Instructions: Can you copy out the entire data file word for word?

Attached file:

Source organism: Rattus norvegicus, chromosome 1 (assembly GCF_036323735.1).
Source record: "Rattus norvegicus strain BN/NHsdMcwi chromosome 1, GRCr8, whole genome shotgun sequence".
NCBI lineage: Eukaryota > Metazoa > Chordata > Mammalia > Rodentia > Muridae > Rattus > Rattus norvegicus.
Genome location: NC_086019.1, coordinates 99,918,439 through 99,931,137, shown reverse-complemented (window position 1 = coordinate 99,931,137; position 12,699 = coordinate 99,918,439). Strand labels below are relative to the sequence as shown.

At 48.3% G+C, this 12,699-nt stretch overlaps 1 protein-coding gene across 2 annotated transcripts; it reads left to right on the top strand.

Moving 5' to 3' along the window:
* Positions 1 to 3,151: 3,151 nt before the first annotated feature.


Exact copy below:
Source organism: Rattus norvegicus, chromosome 1 (assembly GCF_036323735.1).
Source record: "Rattus norvegicus strain BN/NHsdMcwi chromosome 1, GRCr8, whole genome shotgun sequence".
NCBI lineage: Eukaryota > Metazoa > Chordata > Mammalia > Rodentia > Muridae > Rattus > Rattus norvegicus.
Genome location: NC_086019.1, coordinates 99,918,439 through 99,931,137, shown reverse-complemented (window position 1 = coordinate 99,931,137; position 12,699 = coordinate 99,918,439). Strand labels below are relative to the sequence as shown.

At 48.3% G+C, this 12,699-nt stretch overlaps 1 protein-coding gene across 2 annotated transcripts; it reads left to right on the top strand.

Moving 5' to 3' along the window:
* Positions 1 to 3,151: 3,151 nt before the first annotated feature.